What defines success to you?

IMG_54301
My buddy Jordan deciding to take the left path on our way back from a camping trip.

 

Perspective

Perspective

I recently returned from a two-week road trip with my good pal Seth Newby. Near the end of our journey we had the  opportunity to bike past Fisherman’s Wharf and check out the Golden Gate Bridge in San Francisco. This structure is spectacular to behold, reaching a maximum height of nearly 750 feet. Two main supporting cables are each composed of 27,572 intertwining wires that if stretched out to one continuous distance could wrap around the earth… three times. The main towers pose as sentinels that require the submission of each passing freight intending to enter the bay. From a distance this is a quite a spectacle, but when you’re actually on the bridge, vertigo kicks in and you realize how big it really is.

Perspective
Seth looking up at one of the gigantic main pillars of the Golden Gate Bridge.

Being on the bridge gave me a whole new perspective on the bay as well as downtown San Francisco, and as we were cycling across, the two pillars obscured much of the surrounding view. This made me realize that life is really molded by perspective. The closer in proximity you allow something to be in your life, the more of your outlook it influences. As with the Golden Gate Bridge, if you let something or someone become close enough to you, it will essentially begin to “tint” the lens through which you view the world.

Takeaway. What perspective, for better or worse, are the influences in your life bringing you?

Taking Action

Taking Action

 

A little story I think illustrates an important concept:

Many years ago in a distant land there lived a benevolent and wealthy King. He loved his subjects very much and was a fair ruler of his kingdom. Though he had spacious halls lined with gold and silver, his wealth meant little to him, and he gave much of what he had to neighboring empires and the poor. The King remained in peace and enjoyed his rule very much, though soon he would find out that all this was about to change.

You see, no story can be perfect, and as remarkable as this king appeared, he had one weakness. At the very onset of his dominion, he was given a gift to which he owed his power and ability to rule. When he took the throne he was presented with two golden shoes that seemed to capture the very dewdrops of sunlight and radiate them for all to see. Upon slipping the shoes on, the king felt a confidence and leadership that was left unrivaled, and even the mightiest of warriors was humbled in his presence.

So, one morning, much to the king’s dismay, he awoke to find that his precious shoes had been placed too close to the fireplace the night before. The brilliance that they once held, had now faded into singed plainness, and the shoes were no more than any commonly seen in the marketplace outside.

“It cannot be!” cried the king, and he wept in sadness. For the coming days he was quite distraught, and could not speak to anyone, even his closest friends and family. The kingdom quickly began to slip into shadow. Now the king’s advisers and subjects could not let this happen, for all they had seen accomplished was crumbling before their eyes.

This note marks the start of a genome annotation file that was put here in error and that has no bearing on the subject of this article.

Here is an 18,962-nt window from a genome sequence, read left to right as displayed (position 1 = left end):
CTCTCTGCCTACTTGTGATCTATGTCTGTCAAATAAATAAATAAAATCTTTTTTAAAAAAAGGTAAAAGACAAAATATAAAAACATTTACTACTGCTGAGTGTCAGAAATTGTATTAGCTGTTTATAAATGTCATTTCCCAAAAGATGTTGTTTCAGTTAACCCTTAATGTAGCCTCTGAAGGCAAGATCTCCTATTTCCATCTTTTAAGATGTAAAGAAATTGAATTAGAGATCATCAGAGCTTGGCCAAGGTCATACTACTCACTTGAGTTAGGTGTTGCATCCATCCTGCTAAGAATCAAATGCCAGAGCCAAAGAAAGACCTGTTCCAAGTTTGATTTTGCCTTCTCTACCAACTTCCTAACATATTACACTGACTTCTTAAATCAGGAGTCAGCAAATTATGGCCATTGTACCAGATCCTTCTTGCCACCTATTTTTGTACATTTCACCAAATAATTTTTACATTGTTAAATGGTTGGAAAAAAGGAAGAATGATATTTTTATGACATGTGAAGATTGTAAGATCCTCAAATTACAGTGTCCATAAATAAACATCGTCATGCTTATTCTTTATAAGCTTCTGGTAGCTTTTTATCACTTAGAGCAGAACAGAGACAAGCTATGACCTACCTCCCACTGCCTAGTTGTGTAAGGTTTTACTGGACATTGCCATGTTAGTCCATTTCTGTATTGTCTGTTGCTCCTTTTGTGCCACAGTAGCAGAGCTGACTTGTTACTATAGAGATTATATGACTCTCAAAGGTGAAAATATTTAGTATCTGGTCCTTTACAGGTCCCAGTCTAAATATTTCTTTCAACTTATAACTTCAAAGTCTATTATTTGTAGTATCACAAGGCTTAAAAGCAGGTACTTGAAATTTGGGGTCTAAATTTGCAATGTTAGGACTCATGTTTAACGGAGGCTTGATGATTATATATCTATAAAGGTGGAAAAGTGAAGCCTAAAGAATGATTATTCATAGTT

It just so happened that two cobblers of reputable status lived within the kingdom. Realizing this, the king’s advisers pleaded with the two men to repair his golden shoes. When both agreed, they decided to give one shoe to each cobbler, hoping this may hasten the repair.

“For the gracious king, I will mend this shoe within two days, and believe me, it will shine even brighter than before,” exclaimed the first, and confidently strutted away with one shoe.

“I will do what I can, and what you request will also be done within two days” said the other, and carried the second shoe away carefully, as if taking a young child in his arms.

The cobblers returned to their homes, thinking hard on how to solve the problem. Soon the sun had chased the moon twice across the sky, and the king’s advisers hurriedly dashed to the cobbler’s shops to obtain the shoes.

Opening the door to the first shop, they found the cobbler fast asleep in his bed. Immediately, they aroused him and asked where the golden shoe was.

“I was just about to repair the shoe, and have drafted a plan that will have it done in five days,” yawned the first cobbler.

“You fool!” they yelled. “How could you say this and not have it done?”

They took the shoe and, shaking the dust from their feet, left the cobbler to return to his sleep.

Hope seemed to fade, and the king was weary, having not eaten nor slept for three days. The advisers rushed to the second cobbler’s house, and were greeted with a spectacular sight. The cobbler, tired from working day and night had not one, but two golden shoes in his hands.

“I did not know what to do right away, but began the repair nonetheless, and realized how to mend the shoes as I worked,” said the second cobbler.

Elated, the advisers returned the shoes to the king, who, upon putting them on, began to jump for joy.

“Where are the two cobblers who did this painstaking task for me?” questioned the king. “I must honor them with a position among my finest noblemen.”

“There is not two, but one man to thank,” said the advisers, and they went away to fetch the second cobbler.

This story is about action. If we say we will do something, we should do it! Complacency is the enemy of success.